Many raw feeders mistakenly believe (and teach 😬) that coconut oil contains the essential fatty acid omega-3. As a result, many pet parents erroneously believe that they are supplying their dogs with this essential fatty acid by adding coconut oil to their dogs’ meals. However, in reality, coconut oil is not a source of omega-3 or omega-6 fatty acids. Omegas 3 & 6 are long chain fatty acids, meaning they contain 13 or more carbon atoms in their chain. Coconut oil is a source of medium chain fatty acids (8 or 10 carbon atoms) known as MCTs, specifically capric/caprylic acid. So why then all the hype about adding coconut oil to your dog’s diet and yours? This is a good question with an even better answer.
MCTs are unique and rare in nature being found only in coconut, palm kernels, and the milk of humans and several mammals. For starters, MCTs are digested in the small intestine. From there they travel directly to the liver where they are metabolized for energy. Meaning? Your dog is not likely to “gain weight” from MCTs; in fact, you can use coconut oil for WEIGHT LOSS. Yep!! People, too. Even better, MCTs support your dog’s microbiome, the microflora that inhabits the gut and is essential to your dog’s immunity (70% of immune cells are in the gut as well as 90% of immune capacity), digestive health, and elimination of waste for starters. MCTs are in fact anti-bacterial, antifungal, and anti-parasitic. They are also anti-inflammatory (like omega-3s, hence the error) and serve as antioxidants. Even more, MCTs increase B vitamin and fat-soluble vitamin (A, D, E, K) absorption, beta-carotene absorption (which dogs can convert to the non-toxic form of Vitamin A, unlike cats who cannot), and the absorption of amino acids, the building blocks of protein molecules.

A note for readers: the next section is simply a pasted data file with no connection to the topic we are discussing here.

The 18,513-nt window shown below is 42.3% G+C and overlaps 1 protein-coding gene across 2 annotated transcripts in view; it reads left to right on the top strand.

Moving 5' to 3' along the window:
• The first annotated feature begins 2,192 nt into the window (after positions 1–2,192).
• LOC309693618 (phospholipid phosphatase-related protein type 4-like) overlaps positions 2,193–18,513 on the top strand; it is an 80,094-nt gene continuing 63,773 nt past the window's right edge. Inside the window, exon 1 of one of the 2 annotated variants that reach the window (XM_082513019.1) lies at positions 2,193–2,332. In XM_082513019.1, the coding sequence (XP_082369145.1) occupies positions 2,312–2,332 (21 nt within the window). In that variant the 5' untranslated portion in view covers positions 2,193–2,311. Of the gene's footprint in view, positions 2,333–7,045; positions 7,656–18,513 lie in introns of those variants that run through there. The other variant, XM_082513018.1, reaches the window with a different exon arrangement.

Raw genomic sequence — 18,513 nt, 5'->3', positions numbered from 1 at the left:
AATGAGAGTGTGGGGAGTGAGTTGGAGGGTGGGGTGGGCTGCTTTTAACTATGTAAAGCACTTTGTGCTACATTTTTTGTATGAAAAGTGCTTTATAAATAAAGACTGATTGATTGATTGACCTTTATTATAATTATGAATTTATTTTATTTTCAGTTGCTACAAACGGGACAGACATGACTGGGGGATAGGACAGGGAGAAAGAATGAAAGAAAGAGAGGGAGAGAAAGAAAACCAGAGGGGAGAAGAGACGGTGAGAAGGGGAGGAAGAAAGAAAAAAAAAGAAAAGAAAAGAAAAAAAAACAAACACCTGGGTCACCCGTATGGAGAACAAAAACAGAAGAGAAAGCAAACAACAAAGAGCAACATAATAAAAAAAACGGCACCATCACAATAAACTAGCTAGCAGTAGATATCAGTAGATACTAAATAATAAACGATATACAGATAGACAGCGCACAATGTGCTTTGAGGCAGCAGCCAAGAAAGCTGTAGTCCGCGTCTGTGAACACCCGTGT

How does that sound? Sounds like an excellent supplement for my dogs and me! One creative way to incorporate coconut oil in your dog’s diet is to use silicone molds for making candy. My professional suggestion is to buy and use only VIRGIN coconut oil to retain those vital, healthpromoting properties. And since coconut oil is a saturated fat and therefore solid at room temperature, you can fill silicone molds with the oil and put them in the refrigerator to set. No need to freeze. Consider adding blueberries, cranberries, or another berry to the coconut oil molds, or supplement powders such as spirulina, alfalfa, wheatgrass, and chlorella…be creative. I haven’t yet met or heard of a dog who doesn’t like coconut oil! Got another unique idea for feeding coconut oil? List it in the comments. 👇 We all love to learn new ideas!
©2018 Kimberly Lloyd, PhD, BCHHP, Cert Raw Dog Nutritionist